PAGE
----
Custody and Parental Rights in a Georgia Divorce

Custody under Georgia law is discussed in terms of legal and physical custody. Legal custody refers to decision making. Physical custody refers to the specific time when the child or children will be in each parent's physical possession.

If there is a contested custody dispute between the parents, the court will have broad discretion and will base any temp. or final decision on the "best interests" of the child or children. See, Urquhart v. Urquhart, 272 Ga. 548, 533 S.E.2nd 80 (2000). Atlanta Child Custody Lawyer Russell Hippe can help whenever this type of situation arises.

  1. Legal Custody – legal custody is broken down into four main areas. Any settlement agreement or court order (if a matter goes to trial) will designate a final decision maker. Most divorcing spouses are usually both reasonably good parents (their disputes as divorcing spouses aside). The agreements and court orders (where a matter is tried) generally provide that there will be “joint legal custody” and the parties will work in good faith to make decisions together but, if the parties can’t agree, then there has to be a final decision maker in the below areas:

    1. Extracurriculars. Whether this area is important depends on the age and talents of your children. Extracurricular expenses for special athletics or camps can be expensive and disagreement can occur over how a child spends his or her afternoon time and weekends. If you have a particularly gifted child in some field – such as athletics – the final decision can mean a lot.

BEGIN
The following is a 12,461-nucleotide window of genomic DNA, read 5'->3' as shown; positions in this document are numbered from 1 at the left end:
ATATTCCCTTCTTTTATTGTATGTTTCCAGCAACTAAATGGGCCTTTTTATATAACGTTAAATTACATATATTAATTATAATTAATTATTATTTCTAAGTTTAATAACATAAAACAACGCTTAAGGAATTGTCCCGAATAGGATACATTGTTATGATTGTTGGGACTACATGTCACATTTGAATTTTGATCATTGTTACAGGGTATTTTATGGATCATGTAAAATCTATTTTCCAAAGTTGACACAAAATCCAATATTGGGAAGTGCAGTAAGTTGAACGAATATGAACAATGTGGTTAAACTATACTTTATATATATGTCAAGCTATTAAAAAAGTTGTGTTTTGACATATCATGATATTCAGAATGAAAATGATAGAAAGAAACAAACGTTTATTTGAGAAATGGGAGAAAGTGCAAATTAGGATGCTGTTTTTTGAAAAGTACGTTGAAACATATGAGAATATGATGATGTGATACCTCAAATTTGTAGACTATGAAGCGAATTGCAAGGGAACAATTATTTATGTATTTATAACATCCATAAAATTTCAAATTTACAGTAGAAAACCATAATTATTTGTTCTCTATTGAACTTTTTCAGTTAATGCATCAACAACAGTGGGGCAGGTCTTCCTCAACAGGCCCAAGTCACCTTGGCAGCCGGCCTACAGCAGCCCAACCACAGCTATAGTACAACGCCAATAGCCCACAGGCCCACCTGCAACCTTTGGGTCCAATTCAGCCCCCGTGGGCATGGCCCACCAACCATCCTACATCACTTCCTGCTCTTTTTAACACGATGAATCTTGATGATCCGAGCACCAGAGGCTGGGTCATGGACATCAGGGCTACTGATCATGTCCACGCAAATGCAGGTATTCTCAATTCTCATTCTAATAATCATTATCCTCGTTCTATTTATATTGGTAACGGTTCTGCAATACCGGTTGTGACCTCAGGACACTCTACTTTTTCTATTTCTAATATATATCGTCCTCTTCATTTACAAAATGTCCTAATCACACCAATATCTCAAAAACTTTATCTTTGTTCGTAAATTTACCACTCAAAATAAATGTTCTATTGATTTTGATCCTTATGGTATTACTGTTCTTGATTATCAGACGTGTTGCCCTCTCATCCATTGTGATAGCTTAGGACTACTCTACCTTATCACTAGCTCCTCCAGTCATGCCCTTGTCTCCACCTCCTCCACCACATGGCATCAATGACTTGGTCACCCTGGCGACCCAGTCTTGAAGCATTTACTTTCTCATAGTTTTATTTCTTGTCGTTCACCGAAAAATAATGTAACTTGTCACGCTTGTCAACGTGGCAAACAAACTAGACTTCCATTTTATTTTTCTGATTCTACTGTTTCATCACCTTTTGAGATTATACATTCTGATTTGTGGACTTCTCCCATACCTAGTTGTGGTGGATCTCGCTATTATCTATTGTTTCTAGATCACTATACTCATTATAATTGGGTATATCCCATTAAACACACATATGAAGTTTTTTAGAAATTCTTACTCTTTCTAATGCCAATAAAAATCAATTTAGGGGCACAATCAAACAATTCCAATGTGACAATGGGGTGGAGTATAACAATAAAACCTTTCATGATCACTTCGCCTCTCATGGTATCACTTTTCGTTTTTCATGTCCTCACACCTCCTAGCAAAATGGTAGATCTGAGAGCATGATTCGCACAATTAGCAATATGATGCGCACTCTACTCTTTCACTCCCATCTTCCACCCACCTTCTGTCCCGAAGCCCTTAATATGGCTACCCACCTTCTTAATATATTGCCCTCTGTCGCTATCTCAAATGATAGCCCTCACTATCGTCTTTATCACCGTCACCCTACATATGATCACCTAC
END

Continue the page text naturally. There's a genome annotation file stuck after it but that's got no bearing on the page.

2. Health Care. Again, the importance of this area will turn on the unique nature of your family.  If you have younger children with health problems, and the parties do not generally agree on treatment, then final decision making is important. If your children are generally healthy and older, then this is less important. If your spouse is prone to alarmist reactions, or making unreasonable healthcare decisions, which can potentially drive up costs, then this is something to address in negotiations and/or present to the court in a request to control this area.

    3. Education. No party can be compelled to support a child beyond the age of majority – defined as the later of the date the child graduates from high school, if the child is 18, or 20 years old if the child has not yet graduated – or pay for private school. A party cannot be compelled at a trial to pay for college.  However, a party can agree to this in a settlement agreement, which will be incorporated into a final order. Usually, final education decision making is only an issue if the parties have the financial resources to send the children to private school. The child or children will be zoned to attend public schools in the school district where the custodial parent resides.  

    4. Religion. This is usually only an issue if the parties are of different fundamental religions or materially distinct denominations and upbringing in a particular church or religion is of particular importance. Absent an agreement to the contrary, the party with the visitation or parenting time on a given Sunday will have the right to take the children to a church of his or her own choosing.

  2. Physical custody – physical custody refers to parenting time. The spouse with the greater parenting time (more than 50%) is designated as the "custodial parent", which is often referred to in settlement agreements as the “Primary Physical Custodian”.  If the parties have equal parenting time, the spouse receiving the child support is designated as the "custodial parent" per O.C.G.A. section 19-6-15.  The designation of "custodial parent" or "primary custodian" can have great significance if the spouse so designated wishes to move out of state with the children after the divorce.